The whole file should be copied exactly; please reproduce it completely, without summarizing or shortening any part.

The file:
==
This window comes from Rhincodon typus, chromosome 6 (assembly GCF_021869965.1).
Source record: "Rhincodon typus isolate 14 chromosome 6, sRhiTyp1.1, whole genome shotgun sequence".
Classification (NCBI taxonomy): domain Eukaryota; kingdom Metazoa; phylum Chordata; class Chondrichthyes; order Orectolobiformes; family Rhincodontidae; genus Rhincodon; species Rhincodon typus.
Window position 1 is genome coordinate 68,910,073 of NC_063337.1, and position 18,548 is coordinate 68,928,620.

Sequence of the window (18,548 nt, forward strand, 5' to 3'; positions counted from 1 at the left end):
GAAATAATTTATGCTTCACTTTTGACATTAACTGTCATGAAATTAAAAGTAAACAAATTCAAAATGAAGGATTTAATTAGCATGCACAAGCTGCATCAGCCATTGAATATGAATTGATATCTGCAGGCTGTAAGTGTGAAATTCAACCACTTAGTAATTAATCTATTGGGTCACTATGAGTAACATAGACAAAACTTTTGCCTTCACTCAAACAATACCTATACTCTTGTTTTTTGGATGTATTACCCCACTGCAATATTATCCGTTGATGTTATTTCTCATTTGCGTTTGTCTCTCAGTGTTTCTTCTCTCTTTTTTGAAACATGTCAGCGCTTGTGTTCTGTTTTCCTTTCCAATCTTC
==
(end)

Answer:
This window comes from Rhincodon typus, chromosome 6 (assembly GCF_021869965.1).
Source record: "Rhincodon typus isolate 14 chromosome 6, sRhiTyp1.1, whole genome shotgun sequence".
Classification (NCBI taxonomy): domain Eukaryota; kingdom Metazoa; phylum Chordata; class Chondrichthyes; order Orectolobiformes; family Rhincodontidae; genus Rhincodon; species Rhincodon typus.
Window position 1 is genome coordinate 68,910,073 of NC_063337.1, and position 18,548 is coordinate 68,928,620.

Sequence of the window (18,548 nt, forward strand, 5' to 3'; positions counted from 1 at the left end):
GAAATAATTTATGCTTCACTTTTGACATTAACTGTCATGAAATTAAAAGTAAACAAATTCAAAATGAAGGATTTAATTAGCATGCACAAGCTGCATCAGCCATTGAATATGAATTGATATCTGCAGGCTGTAAGTGTGAAATTCAACCACTTAGTAATTAATCTATTGGGTCACTATGAGTAACATAGACAAAACTTTTGCCTTCACTCAAACAATACCTATACTCTTGTTTTTTGGATGTATTACCCCACTGCAATATTATCCGTTGATGTTATTTCTCATTTGCGTTTGTCTCTCAGTGTTTCTTCTCTCTTTTTTGAAACATGTCAGCGCTTGTGTTCTGTTTTCCTTTCCAATCTTC